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When Schools Are the Police 725

Posted by timothy
from the but-daily-metal-detectors-are-perfectly-nice dept.
First time accepted submitter Is Any Nickname Left writes "The Washington Post has an article on school systems with their own police forces. It focuses on Texas, which has the highest number of 'School Police Departments,' of which there are so many they have their own trade association. Highlights: 1) Houston fourth-grader stood on a stool so he could see the judge. He pleaded guilty. To a scuffle on a school bus. 2) 275,000 juvenile tickets in fiscal 2009, to students as young as 5. 3) Austin middle school student ticketed after she sprayed herself with perfume when classmates said she smelled. 4) a 17-year-old was in court after he and his girlfriend poured milk on each other. 'She was mad at me because I broke up with her,' he said. I waiting for the Alamo Heights Special Airborne Brigade and SEAL TEAM CROCKETT."
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When Schools Are the Police

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  • obviously (Score:3, Interesting)

    by roman_mir (125474) on Monday August 22, 2011 @02:55PM (#37169878) Homepage Journal

    bag them while they are still young.

    Police state? Hell, it's police kindergarten.

  • by Anonymous Coward on Monday August 22, 2011 @03:02PM (#37169958)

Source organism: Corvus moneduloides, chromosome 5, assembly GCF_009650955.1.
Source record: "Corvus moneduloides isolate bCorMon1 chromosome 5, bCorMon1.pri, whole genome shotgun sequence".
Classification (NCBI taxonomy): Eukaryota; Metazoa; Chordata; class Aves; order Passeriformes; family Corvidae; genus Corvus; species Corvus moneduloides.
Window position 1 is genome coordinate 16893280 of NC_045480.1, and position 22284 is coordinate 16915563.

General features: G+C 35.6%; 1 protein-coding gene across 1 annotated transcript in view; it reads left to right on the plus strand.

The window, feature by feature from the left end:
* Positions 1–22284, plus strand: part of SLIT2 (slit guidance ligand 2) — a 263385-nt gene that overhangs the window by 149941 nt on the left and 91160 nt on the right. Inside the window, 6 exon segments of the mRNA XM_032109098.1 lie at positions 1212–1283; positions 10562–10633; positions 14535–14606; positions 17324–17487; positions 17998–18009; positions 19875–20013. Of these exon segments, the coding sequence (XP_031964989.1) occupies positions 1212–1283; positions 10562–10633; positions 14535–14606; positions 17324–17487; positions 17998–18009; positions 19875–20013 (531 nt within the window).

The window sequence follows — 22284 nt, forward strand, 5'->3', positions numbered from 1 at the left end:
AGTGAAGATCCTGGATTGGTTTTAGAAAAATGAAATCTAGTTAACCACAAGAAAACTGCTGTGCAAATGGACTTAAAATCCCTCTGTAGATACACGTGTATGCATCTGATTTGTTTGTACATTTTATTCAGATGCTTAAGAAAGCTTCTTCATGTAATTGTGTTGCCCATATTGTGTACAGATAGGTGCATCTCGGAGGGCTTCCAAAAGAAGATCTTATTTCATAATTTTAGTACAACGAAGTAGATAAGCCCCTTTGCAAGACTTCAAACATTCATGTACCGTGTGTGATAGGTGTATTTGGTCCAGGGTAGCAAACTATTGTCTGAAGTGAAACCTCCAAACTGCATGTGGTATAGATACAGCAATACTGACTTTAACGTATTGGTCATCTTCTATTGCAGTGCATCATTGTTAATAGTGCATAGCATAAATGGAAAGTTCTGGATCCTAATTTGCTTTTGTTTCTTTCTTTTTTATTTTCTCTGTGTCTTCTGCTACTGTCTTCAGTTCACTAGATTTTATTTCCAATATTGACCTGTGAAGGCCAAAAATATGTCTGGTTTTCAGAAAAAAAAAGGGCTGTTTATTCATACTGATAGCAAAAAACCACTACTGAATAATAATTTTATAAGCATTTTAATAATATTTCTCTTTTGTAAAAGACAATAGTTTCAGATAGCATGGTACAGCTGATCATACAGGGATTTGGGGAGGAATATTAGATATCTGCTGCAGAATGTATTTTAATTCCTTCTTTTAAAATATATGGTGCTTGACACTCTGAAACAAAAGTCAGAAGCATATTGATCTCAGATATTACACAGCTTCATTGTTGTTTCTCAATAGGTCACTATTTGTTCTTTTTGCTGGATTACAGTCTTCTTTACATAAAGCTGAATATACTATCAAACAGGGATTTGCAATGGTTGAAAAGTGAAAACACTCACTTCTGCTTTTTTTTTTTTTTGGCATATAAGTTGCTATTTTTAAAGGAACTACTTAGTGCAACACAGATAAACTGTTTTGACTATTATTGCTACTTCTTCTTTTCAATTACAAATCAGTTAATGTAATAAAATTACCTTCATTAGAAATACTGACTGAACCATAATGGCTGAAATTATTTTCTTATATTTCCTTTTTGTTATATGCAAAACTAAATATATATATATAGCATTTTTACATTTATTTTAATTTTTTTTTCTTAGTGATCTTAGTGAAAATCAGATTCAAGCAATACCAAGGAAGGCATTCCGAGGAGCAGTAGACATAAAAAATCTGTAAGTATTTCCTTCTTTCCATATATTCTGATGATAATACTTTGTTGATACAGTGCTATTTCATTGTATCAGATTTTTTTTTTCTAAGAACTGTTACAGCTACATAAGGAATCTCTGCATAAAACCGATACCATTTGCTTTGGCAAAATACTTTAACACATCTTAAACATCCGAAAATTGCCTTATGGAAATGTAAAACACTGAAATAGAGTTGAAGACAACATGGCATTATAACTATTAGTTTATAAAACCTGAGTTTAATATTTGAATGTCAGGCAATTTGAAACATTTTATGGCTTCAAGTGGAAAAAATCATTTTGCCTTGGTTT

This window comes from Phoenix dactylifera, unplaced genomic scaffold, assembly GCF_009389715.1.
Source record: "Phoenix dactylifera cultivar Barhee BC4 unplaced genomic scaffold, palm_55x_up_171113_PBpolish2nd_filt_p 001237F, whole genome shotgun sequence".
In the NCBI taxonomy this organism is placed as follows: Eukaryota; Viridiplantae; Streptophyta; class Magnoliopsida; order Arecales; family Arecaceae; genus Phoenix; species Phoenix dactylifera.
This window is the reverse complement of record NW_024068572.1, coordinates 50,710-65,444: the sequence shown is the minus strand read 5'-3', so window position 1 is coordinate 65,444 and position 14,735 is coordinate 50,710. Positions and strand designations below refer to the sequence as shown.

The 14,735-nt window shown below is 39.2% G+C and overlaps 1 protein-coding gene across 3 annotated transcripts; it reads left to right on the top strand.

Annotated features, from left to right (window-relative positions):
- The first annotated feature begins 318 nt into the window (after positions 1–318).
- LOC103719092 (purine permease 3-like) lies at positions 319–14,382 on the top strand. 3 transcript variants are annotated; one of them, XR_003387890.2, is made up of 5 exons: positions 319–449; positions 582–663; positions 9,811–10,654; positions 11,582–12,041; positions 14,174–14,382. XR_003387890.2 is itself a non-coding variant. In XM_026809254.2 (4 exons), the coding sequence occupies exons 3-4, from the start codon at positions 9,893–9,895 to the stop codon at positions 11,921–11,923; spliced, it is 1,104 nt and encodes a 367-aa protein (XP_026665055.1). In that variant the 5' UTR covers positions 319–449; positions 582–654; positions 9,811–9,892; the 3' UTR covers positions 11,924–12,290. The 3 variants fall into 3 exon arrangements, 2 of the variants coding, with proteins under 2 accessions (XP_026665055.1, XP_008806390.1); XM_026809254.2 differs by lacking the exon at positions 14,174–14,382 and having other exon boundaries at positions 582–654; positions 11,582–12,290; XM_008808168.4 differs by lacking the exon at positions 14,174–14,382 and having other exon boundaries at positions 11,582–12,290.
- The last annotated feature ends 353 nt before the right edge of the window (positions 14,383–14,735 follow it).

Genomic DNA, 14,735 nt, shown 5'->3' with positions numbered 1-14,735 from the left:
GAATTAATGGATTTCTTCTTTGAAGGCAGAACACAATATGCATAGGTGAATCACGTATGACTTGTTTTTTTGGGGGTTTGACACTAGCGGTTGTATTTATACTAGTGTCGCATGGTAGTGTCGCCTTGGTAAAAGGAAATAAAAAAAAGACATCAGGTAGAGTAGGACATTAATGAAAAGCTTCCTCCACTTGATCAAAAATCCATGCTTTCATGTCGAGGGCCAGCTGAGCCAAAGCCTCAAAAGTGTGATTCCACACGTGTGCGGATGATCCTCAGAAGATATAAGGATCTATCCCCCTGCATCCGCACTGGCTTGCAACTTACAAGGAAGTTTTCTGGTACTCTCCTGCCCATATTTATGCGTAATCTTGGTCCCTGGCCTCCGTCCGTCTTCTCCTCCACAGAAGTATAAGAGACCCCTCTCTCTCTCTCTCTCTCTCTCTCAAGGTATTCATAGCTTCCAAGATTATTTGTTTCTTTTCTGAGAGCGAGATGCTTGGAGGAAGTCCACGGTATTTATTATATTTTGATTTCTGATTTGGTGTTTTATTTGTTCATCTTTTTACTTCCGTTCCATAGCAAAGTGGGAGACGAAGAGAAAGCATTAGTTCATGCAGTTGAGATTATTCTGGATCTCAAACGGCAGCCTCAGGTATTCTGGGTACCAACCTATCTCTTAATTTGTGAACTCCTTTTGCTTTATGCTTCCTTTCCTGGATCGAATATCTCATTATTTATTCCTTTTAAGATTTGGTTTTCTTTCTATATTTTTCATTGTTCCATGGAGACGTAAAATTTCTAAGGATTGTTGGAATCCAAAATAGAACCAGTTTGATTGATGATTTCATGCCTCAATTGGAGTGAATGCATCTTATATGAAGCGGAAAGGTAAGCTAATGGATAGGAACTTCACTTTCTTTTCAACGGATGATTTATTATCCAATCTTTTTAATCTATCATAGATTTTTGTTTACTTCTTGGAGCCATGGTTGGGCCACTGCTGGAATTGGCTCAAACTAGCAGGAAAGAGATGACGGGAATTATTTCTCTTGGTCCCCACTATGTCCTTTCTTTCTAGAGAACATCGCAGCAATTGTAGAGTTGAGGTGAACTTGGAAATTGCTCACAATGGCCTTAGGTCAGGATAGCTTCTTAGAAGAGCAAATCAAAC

My then, 17yo kid (he literally just turned a week previous) DEFENDED himself against a 14yo, who started a fight. My child was arrested and charged as an adult. The child who started the fight was not charged and was given one week of in school suspension. My child is now classified as a violent offender. He's fucked until he's at least 25. In Texas is it now, literally, illegal to defend yourself.

    Police and Judges in Texas constantly prove they are incapable of intelligence, compassion, or logical application of the law. Stupidity, good 'ol boy politics, and bridged judges is an everyday event. Some judges only hold court a couple days per yet. Ya, things are that corrupt here.

  • by Dahamma (304068) on Monday August 22, 2011 @03:11PM (#37170102)

    In Texas is it now, literally, illegal to defend yourself.

    It's Texas. He should have used a concealed handgun to defend himself - he'd probably be off scot-free.

  • by beadfulthings (975812) on Monday August 22, 2011 @03:25PM (#37170280) Journal